An upcoming short film by Tisch senior Cyrus Toulabi explores how the world would react if a young scientist discovered a genetic source for homosexuality.
On Feb. 5, Toulabi launched a Kickstarter campaign to raise funds for his new 20-minute movie, “The Gene,” which is slated to be released in early 2014. Toulabi and his 20-person film crew have already raised $2,350 toward their $6,500 goal, which they hope to achieve before the film begins production in early April.
Using the frame of a science drama as a platform for social commentary, the story focuses on a scientist, Catherine Heyman, who finds the “gay gene” – genetic code that determines sexual orientation. But instead of embracing the new information, a mysterious colleague sets out to find a genetic cure for homosexuality.
Despite the fantastic premise, Toulabi plans to focus on the emotional trials involved in coming to terms with having genetically determined sexual orientation.
“It’s definitely about a very current issue that many of us have opinions on and know people that have opinions,” Toulabi said. “I really felt at this time in our [lives], adolescence, early adulthood, we’re all trying to figure out who we are and where we fit into the world.”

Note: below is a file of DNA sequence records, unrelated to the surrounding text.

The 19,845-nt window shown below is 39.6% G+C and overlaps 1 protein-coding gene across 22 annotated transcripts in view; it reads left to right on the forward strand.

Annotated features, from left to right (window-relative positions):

Toulabi has always wanted to tell stories that would impact the community around him.
“I often cover socially charged issues, or illnesses, or something that we all have a personal connection to,” he said.
Tisch senior Ben Dewey, the film’s cinematographer, worked with Toulabi for the first time last year on the film “Passersby.” He likes “The Gene” for its representation of the characters’ honesty as they try to survive in a cutthroat social environment.
“What was drawn out of the script were these characters and their really human conflicts in this scientific world,” Dewey said.
Professor Barbara Malmet, recruitment and advisement administrator and adjunct instructor at the Tisch School of the Arts, taught Toulabi and Dewey during their sophomore year in her Sight and Sound Documentary class. She commended Toulabi for his craft.
“Cyrus is an exemplary student for showing what it takes to be a director, which is mostly thinking on your feet because directing is so much about problem solving,” Malmet said. “He’s very good at distilling different characteristics and putting them up on the screen in a way that will have an impact on his audience.”
Alexa Whiteside, an independent film producer who is producing “The Gene,” describes the film as a corporate thriller and scientific drama that explores the deeper meaning of sexuality.
“At its core, it’s a film of betrayal on both a personal and professional level,” Whiteside said. “It is a story of when to draw the line both ethically and morally.”
In a previous version of this article, WSN inaccurately reported that “The Gene” was a science fiction. In fact, the film is a science drama. WSN also inaccurately reported that Barbara Malmet was an adjunct professor and taught Toulabi and Dewey in their freshman year. In fact, she is an adjunct instructor and taught them in their sophomore year. WSN regrets these errors.
A version of this article appeared in the Feb. 21. print edition. Sanjana Kucheria is a contributing writer. Email her at firstname.lastname@example.org.